Nutrition for cycling is crucial to well, not bonking.
A focus on nutrition gives you the energy—physically and mentally—for your entire ride.
You might even ride faster. (In this study, a nutrition strategy helped cyclists complete a faster time trial.)
Nutrition for cycling isn’t dieting advice or about losing weight.
The goal here is to give you guidelines to use to continue riding. But while these guidelines are from research, they are no substitute for specific, professional advice. If you need a tailored nutritional strategy, please see a sports nutritionist.
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HERE’S WHAT YOU NEED TO KNOW ABOUT NUTRITION FOR CYCLING ENDURANCE
When you eat carbs, your body transforms it into sugar to use as energy.
The more carbs you eat, the more energy you’ll have. And that’s especially important as a cyclist.
Good things happen on rides when you eat carbs. Things like delayed fatigue and performance improvements (of roughly 2%—3%).
Let’s look at what the research says about nutrition for cycling endurance.
NUTRITION BEFORE CYCLING
What to eat for rides less than 90 minutes
Consume 7—12 g of carb/ kg of body weight 24 hours before a ride.
That’s 567g—972g of carbs for a 180-pound (81 kg) person.
The day before your ride of less than 90-minutes could look like this.
Breakfast (139g carbs)
Oatmeal with maple syrup, topped with dried cherries, and nuts; banana; smoothie
- 1 cup oatmeal = 27g carbs
- 2 tbsp maple syrup = 26g carbs
- 2 tbsp dried cherries = 16g carbs
- 1 oz chopped nuts = 6g carbs
- Banana = 27g carbs
- Smoothie = 37g carbs
Mid-Morning Snack (47g carbs)
- 1 cup coconut water = 9g carbs
- 2 fig bars = 38g carbs
Lunch (151.5g carbs)
Grain bowl with quinoa, mixed veggies, pumpkin seeds, roasted salmon, avocado; apple; fruit juice
- 1 1/2 cups quinoa = 59g carbs
- 1 cup mixed greens = 1.5g carbs
- 1 oz pumpkin seeds = 15g carbs
- Salmon = 0g carbs
- 1/2 cup sliced avocado = 6g carbs
- 1 medium apple = 25g carbs
- 12 oz fruit juice = 45g carbs
Afternoon snack (53g carbs)
- 1 cup yogurt = 6g carbs
- 1/3 cup muesli = 21g carbs
- 1/4 cup fresh blueberries = 5g carbs
- 3 peanut butter cups = 21g carbs
Dinner (123g carbs)
Orecchiette with chicken meatballs (recipe here)
- 1 1/2 cup cooked orecchiette = 123g carbs
Post-dinner snack (68g carbs)
Rye bread with peanut butter and jam
- 2 slices rye bread = 32g carbs
- 2 tablespoon peanut butter = 8g carbs
- 2 tablespoons jam = 28g carbs
TOTAL CARBS FOR THE DAY = 581g carbs
NUTRITION WHILE CYCLING
What to eat for rides over 90 minutes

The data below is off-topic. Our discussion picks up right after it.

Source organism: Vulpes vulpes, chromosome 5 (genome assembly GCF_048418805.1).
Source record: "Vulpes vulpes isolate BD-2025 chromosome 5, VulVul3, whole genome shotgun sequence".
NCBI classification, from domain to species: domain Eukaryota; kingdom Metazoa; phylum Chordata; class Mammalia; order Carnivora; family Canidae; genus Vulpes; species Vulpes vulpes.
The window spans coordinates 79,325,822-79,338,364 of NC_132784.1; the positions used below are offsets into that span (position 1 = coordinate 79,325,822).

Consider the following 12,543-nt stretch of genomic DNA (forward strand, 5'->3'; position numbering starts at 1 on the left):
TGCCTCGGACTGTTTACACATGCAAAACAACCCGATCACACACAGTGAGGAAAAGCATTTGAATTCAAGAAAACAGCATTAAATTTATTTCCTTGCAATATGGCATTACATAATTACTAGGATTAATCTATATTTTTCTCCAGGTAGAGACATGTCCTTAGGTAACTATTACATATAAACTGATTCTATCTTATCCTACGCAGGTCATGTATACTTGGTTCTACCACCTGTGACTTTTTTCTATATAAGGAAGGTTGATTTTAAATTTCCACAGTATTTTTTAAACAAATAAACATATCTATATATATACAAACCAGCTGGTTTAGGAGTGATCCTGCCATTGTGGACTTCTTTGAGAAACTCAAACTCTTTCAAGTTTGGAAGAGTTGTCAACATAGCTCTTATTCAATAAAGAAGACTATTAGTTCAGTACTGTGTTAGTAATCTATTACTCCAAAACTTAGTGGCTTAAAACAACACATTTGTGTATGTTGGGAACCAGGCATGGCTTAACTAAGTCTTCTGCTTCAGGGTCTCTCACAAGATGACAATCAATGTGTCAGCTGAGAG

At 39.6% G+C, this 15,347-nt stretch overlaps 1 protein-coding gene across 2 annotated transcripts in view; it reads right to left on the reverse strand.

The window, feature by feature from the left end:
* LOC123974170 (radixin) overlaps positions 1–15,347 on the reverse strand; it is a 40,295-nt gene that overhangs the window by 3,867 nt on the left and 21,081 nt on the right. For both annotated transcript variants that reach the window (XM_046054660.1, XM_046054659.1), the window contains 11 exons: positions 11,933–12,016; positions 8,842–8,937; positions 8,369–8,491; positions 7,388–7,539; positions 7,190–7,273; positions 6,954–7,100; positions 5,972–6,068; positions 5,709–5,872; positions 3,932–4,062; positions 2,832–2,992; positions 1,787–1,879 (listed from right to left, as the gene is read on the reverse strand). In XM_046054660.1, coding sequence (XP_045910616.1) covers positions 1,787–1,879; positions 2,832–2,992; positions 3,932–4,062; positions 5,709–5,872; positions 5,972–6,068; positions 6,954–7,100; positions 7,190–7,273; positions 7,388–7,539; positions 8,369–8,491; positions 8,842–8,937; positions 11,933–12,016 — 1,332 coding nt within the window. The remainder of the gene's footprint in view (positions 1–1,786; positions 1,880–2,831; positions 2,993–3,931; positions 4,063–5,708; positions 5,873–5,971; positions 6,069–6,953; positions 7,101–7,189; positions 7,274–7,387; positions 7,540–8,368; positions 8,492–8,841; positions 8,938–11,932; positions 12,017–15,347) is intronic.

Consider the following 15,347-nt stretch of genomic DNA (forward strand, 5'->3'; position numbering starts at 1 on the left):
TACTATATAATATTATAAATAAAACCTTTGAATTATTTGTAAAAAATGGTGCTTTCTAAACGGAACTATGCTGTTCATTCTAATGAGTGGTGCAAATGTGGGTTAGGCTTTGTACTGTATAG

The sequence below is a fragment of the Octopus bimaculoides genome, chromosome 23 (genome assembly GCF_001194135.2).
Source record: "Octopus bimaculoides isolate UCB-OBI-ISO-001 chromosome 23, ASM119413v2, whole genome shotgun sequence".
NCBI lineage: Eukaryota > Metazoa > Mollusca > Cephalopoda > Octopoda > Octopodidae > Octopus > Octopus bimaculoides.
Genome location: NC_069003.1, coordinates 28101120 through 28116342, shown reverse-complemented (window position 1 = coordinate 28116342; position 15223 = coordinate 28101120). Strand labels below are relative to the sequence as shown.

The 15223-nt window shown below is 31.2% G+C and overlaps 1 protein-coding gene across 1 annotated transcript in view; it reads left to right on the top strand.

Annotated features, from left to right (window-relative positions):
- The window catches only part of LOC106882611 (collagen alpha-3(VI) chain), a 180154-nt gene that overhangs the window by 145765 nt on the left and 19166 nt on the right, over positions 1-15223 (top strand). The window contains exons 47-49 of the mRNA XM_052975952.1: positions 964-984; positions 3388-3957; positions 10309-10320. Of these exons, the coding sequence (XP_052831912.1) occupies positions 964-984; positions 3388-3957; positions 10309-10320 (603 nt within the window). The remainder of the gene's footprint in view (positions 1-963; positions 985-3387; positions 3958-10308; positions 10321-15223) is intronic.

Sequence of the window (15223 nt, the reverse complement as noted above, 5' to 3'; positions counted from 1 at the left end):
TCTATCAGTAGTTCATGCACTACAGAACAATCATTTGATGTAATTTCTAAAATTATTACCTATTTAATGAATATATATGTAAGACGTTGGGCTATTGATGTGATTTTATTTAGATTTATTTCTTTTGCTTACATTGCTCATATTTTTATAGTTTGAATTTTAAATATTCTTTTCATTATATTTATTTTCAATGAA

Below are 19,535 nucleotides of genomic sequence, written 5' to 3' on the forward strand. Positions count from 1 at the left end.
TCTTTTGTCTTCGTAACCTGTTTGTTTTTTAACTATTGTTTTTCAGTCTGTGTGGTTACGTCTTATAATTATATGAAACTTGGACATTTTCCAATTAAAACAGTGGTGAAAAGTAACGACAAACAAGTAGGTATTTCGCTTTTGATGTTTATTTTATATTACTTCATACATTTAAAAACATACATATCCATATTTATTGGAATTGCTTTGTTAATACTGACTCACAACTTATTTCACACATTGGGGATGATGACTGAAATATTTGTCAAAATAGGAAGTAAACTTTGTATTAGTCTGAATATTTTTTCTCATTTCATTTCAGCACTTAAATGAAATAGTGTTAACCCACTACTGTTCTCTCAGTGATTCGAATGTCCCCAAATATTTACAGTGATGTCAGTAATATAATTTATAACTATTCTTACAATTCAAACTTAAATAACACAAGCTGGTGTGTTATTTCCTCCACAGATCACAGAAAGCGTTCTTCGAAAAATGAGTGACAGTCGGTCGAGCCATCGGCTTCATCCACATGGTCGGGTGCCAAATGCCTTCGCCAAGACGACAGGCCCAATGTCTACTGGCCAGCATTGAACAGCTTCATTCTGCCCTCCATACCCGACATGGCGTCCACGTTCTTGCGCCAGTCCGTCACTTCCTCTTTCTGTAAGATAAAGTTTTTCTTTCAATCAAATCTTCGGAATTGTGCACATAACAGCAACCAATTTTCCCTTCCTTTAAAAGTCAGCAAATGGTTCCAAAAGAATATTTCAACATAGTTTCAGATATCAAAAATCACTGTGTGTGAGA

Consume 10—12 g of carbs per kg of body weight per day 36—48 hours before a ride.
That’s 810g—972g of carbs for a 180-pound (81 kg) person.
You could increase the serving size of high carb items—oatmeal, muesli, pasta.
Or, you could consume more dried fruits, pretzels, cereal, popcorn, or sweet potatoes.
Or, you could drink juice or smoothies if you’re tired of eating.
Whatever works for you and your lifestyle, do that with a focus on carbs.
NUTRITION FOR CYCLING LONG DISTANCE
If your ride is 2—3 hours you’ll need…
60 g of carbs per hour.
Popular options are:
- Peanut butter and jelly sandwich
- Fig bars
- Chia energy gel
If your ride’s more than 2.5 hours you’ll need…
90 g of carbs per hour.
Popular options are:
If you’re curious about the best nutrition bars for cycling…
Then give these a try:
- This variety pack so your taste buds are never bored.
- This variety pack that’s free of gluten, dairy, soy and GMO.
- Or this one for all day rides.
WHAT TO EAT AFTER A RIDE
Carbs and protein help your muscles repair. (And so does recovery after a ride.)
But what you eat and drink post-ride depends on two things: the ride you did today and the ride you’ll do next.
Easy ride + no ride tomorrow…
It’s unlikely you’ll need specific recovery nutrition because you didn’t tax your muscles nor used your carb stores.
Medium-hard ride + medium-hard ride tomorrow…
Eat a higher number of carbs.
Hard ride + hard ride in less than 8 hours…
Eat 1.0—1.2 g carbs/kg/ hour for the first 4 hours. Then, eat as normal.
Nutrition for cycling is about fueling your body to sustain your performance and energy when you’re on a ride.
Though we’ve gone over what you could eat pre-ride, during your ride, and post-ride, it’s no substitute for specific individual advice.
If you need specific individual advice, see a qualified professional.
Want to eat like Tour de France pros? Then you might like this book, from the chef who created performance-based recipes to fuel a professional cycling team. Also featured in the documentary Eat, Race, Win.
If you want to stay on topic, then you might like this—Nutrition for Cyclists: The best cookbooks from team chefs.